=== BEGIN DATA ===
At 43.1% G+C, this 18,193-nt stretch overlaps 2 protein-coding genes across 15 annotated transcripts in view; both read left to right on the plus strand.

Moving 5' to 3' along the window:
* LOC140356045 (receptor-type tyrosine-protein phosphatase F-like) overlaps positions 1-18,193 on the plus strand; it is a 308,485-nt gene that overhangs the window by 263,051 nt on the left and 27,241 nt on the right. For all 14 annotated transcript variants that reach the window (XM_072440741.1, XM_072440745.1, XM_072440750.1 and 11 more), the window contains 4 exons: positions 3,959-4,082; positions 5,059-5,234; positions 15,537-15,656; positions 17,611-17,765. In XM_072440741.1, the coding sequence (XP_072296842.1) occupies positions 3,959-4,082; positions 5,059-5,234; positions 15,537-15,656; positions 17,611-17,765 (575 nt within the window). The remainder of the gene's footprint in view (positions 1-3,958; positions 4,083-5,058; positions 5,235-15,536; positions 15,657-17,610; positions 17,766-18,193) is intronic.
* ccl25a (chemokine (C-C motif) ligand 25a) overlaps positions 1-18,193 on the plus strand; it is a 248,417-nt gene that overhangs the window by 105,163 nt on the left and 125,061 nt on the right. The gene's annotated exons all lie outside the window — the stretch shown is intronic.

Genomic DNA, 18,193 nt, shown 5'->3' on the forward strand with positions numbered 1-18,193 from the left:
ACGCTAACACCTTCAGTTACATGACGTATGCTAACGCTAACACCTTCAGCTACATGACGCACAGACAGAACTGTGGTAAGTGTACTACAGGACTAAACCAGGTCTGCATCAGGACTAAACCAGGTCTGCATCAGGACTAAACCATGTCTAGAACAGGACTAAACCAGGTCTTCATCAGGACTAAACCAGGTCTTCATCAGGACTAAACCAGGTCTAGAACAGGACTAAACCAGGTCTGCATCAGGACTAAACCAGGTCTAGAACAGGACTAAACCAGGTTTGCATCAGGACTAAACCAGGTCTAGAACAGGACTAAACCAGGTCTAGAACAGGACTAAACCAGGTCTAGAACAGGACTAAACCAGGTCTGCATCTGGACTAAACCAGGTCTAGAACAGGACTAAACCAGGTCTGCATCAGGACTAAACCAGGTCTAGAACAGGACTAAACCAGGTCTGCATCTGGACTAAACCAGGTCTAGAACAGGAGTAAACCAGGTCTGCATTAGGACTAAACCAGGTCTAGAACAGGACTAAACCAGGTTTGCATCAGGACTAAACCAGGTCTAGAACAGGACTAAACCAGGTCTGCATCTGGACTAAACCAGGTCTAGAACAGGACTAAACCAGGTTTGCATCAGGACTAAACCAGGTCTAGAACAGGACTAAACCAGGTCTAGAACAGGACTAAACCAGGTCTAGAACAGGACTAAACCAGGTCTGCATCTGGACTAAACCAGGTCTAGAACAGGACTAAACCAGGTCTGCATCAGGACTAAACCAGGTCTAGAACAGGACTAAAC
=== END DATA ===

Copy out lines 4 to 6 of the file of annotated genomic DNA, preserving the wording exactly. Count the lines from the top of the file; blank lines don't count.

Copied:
* ccl25a (chemokine (C-C motif) ligand 25a) overlaps positions 1-18,193 on the plus strand; it is a 248,417-nt gene that overhangs the window by 105,163 nt on the left and 125,061 nt on the right. The gene's annotated exons all lie outside the window — the stretch shown is intronic.

Genomic DNA, 18,193 nt, shown 5'->3' on the forward strand with positions numbered 1-18,193 from the left:
ACGCTAACACCTTCAGTTACATGACGTATGCTAACGCTAACACCTTCAGCTACATGACGCACAGACAGAACTGTGGTAAGTGTACTACAGGACTAAACCAGGTCTGCATCAGGACTAAACCAGGTCTGCATCAGGACTAAACCATGTCTAGAACAGGACTAAACCAGGTCTTCATCAGGACTAAACCAGGTCTTCATCAGGACTAAACCAGGTCTAGAACAGGACTAAACCAGGTCTGCATCAGGACTAAACCAGGTCTAGAACAGGACTAAACCAGGTTTGCATCAGGACTAAACCAGGTCTAGAACAGGACTAAACCAGGTCTAGAACAGGACTAAACCAGGTCTAGAACAGGACTAAACCAGGTCTGCATCTGGACTAAACCAGGTCTAGAACAGGACTAAACCAGGTCTGCATCAGGACTAAACCAGGTCTAGAACAGGACTAAACCAGGTCTGCATCTGGACTAAACCAGGTCTAGAACAGGAGTAAACCAGGTCTGCATTAGGACTAAACCAGGTCTAGAACAGGACTAAACCAGGTTTGCATCAGGACTAAACCAGGTCTAGAACAGGACTAAACCAGGTCTGCATCTGGACTAAACCAGGTCTAGAACAGGACTAAACCAGGTTTGCATCAGGACTAAACCAGGTCTAGAACAGGACTAAACCAGGTCTAGAACAGGACTAAACCAGGTCTAGAACAGGACTAAACCAGGTCTGCATCTGGACTAAACCAGGTCTAGAACAGGACTAAACCAGGTCTGCATCAGGACTAAACCAGGTCTAGAACAGGACTAAAC